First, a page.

In her acclaimed trilogy, The Broken Earth, NK Jemisin explores this inherent tension between man and earth. Jemisin creates a planet racked by cataclysmic seismic events. In this fraught world, there are regular human beings called “stills” and orogenes—people cursed with the ability to both trigger and quell seismic catastrophes. Because of their close association with the “evil” Father Earth, orogenes are loathed, dubbed pariahs and traitors to humankind. In turn, Father Earth hates men, both still and orogene alike for exploiting him:
He [Father Earth] did not create life—that was happenstance—but he was pleased and fascinated by it, and proud to nurture such strange wild beauty upon his surface. Then people began to do horrible things to Father Earth. They poisoned waters beyond even his ability to cleanse, and killed much of the other life that lived on his surface. They drilled through the crust of his skin, past the blood of his mantle, to get at the sweet marrow of his bones. (NK Jemisin, The Fifth Season)
This passage is a deft portrayal of the innate and seemingly mutual, loathing between man and earth. Within the context of this dynamic, Jemisin examines the darkness that is inherent to our understanding of nature, exploring it through a lens of mutual loathing that extends from earth to man and man to earth in an exploitative, if not parasitic, exchange.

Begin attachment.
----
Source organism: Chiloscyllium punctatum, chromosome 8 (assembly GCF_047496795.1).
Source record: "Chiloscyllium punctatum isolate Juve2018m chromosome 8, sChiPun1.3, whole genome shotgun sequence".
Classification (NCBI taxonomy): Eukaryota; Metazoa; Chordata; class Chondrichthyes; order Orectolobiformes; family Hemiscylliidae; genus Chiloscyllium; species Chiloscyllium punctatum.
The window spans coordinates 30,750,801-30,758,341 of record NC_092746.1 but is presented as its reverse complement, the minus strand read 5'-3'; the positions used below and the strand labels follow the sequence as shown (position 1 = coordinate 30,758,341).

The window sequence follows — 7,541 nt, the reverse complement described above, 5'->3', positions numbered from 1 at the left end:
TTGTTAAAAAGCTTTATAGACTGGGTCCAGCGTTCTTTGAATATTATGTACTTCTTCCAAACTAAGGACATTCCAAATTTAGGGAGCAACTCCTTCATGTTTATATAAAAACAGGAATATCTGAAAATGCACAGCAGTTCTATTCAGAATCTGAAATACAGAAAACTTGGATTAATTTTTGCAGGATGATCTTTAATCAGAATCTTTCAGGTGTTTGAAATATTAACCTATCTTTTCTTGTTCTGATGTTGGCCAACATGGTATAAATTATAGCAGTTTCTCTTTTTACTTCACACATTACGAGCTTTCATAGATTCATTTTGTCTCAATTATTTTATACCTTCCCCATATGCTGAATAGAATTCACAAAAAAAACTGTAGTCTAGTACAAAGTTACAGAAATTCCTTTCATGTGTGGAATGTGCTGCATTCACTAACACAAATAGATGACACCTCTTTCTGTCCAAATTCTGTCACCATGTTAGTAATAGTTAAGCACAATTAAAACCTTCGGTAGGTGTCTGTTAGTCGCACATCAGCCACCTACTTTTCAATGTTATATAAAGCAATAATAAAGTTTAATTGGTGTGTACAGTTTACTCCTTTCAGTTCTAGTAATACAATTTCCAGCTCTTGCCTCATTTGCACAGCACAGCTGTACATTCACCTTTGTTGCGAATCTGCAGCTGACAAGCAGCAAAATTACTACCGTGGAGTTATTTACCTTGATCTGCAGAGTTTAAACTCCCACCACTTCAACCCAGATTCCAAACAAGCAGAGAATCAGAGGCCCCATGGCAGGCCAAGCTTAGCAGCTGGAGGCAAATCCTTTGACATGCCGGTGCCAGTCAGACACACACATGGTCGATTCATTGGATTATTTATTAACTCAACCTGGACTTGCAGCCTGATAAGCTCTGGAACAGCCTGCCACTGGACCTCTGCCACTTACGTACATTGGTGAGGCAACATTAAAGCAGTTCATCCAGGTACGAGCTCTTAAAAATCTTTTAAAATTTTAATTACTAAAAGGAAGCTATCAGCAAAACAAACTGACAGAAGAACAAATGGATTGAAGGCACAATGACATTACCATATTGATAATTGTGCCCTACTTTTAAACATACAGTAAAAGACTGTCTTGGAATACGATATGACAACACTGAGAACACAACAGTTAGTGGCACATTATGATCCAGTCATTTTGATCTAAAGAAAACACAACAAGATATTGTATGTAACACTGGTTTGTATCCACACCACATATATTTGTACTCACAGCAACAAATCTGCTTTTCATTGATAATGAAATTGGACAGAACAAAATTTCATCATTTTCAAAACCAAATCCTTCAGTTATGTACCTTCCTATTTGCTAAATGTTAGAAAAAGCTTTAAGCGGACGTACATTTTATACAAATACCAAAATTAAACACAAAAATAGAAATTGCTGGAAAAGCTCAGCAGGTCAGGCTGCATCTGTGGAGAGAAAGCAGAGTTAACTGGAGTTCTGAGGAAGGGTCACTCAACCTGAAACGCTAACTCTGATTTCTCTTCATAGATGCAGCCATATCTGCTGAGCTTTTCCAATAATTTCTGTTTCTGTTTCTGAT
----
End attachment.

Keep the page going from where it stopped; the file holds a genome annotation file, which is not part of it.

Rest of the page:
Jeff VanderMeer explores similar tensions in his critically acclaimed science fiction novel, Annihilation. The story follows an expedition of four women tasked with uncovering the source behind a deadly and mysterious Area X, a lush tropical landscape infected by an unnamed, unidentifiable, alien presence. During their mission, the expedition encounters a violent and sinister entity known only as the Crawler. Part man part other, the Crawler is a symbol of man and the chaos of nature made one. The Crawler does not speak. Does not emote. Does not betray any semblance of humanity apart from the words that it writes, in rambling passages scrawled across the walls of a tunnel in a kind of fungal ink: